By Jon Reyhner, Jeanne Eder
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There was a consensus, at least among humanitarians, that it was necessary to civilize Indians so that they would live in harmony with the settlers who were taking their lands. In exchange, the Indians would TREATIES AND WESTERN REMOVAL, 1776– 1 8 6 7 41 receive civilization and education. Education would make them independent yeoman farmers, thus freeing up their vast hunting grounds for white settlement. There were only a dozen missionaries left at the end of the American Revolution, but another religious revival, the Second Great Awakening, led to the creation of the American Board of Commissioners for Foreign Missions in 1810 whose purpose was to evangelize Indians and others (Prucha 1984).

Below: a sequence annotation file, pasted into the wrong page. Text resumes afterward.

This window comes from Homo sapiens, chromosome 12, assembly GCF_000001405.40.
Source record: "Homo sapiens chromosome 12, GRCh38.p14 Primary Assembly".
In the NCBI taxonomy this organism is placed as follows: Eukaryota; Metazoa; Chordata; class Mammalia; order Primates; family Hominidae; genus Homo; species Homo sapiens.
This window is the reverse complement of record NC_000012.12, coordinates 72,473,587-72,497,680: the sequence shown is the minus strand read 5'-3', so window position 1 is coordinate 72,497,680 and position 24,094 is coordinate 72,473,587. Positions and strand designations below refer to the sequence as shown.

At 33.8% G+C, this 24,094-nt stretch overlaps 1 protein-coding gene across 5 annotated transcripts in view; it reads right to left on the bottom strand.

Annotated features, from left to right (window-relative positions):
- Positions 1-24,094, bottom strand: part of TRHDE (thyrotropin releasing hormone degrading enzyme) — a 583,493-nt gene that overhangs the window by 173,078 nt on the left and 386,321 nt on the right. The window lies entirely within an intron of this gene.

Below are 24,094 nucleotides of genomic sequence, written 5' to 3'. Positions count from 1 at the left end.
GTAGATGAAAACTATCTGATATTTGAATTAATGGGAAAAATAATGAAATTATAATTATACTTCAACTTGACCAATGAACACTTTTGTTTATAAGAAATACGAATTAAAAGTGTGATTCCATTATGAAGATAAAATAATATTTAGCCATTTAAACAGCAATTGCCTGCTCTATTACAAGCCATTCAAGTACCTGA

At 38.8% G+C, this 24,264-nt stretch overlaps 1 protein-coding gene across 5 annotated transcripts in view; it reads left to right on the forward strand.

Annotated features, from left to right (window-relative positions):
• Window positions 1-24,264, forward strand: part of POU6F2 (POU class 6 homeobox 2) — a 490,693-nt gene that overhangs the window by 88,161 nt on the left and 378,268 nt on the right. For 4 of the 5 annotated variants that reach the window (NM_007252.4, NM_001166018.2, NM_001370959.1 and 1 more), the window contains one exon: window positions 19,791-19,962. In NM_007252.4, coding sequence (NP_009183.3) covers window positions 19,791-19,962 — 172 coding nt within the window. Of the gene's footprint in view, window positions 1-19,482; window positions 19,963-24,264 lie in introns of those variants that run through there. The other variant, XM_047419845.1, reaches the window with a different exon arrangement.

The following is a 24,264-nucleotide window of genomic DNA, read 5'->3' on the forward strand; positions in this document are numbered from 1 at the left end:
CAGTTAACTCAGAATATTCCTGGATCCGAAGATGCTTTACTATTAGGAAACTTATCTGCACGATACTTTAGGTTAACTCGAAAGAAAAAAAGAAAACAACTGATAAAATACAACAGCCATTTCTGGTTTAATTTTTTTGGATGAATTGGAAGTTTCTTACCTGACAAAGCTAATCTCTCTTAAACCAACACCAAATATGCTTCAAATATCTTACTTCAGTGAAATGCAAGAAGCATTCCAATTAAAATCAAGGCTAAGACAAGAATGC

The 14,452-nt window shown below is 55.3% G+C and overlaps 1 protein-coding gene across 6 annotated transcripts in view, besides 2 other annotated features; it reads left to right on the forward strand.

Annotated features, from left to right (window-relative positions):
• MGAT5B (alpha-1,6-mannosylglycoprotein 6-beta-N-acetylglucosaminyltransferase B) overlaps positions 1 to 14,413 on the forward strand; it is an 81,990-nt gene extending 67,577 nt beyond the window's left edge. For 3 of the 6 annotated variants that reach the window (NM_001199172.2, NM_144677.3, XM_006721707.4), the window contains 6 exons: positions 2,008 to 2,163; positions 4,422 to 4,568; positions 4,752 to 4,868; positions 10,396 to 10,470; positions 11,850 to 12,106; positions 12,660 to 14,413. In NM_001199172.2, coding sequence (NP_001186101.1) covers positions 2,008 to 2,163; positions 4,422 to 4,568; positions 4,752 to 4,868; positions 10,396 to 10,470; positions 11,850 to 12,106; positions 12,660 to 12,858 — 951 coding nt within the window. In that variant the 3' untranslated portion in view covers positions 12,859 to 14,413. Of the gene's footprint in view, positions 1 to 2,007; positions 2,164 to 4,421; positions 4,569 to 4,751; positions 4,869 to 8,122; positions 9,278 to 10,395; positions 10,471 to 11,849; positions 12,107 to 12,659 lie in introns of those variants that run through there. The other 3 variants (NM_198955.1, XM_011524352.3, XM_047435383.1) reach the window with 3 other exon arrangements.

Well behaved while with me[,] . . by contact with the vices of their tribes, not more than half preserved their characters unstained. The rest were sunk into as low, savage, and brutish a way of living as they were before and many of the most promise have fallen lowest. (Quoted in Layman 1942, 92) Wheelock’s failure to note that his students’ fall from grace was probably a result of their contact with frontier whites rather than with their own people is symptomatic of missionaries’ general inability to see traditional tribal practices as anything but evil.
According to Daniel Fogel (1988), the missionaries’ efforts to educate the Indians were doomed because they continued to treat Indian men and women like children. The Franciscan order rigidly excluded Indians from the priesthood. Alexander Forbes ( 1972), a British merchant and author of the first comprehensive history of California, described the California missions as a system of “ecclesiastical slavery” wherein the missionary was a slave master supported by a few soldiers, the students were hostages, and the Indians were more interested in food they received for going to Catholic services than the prayers.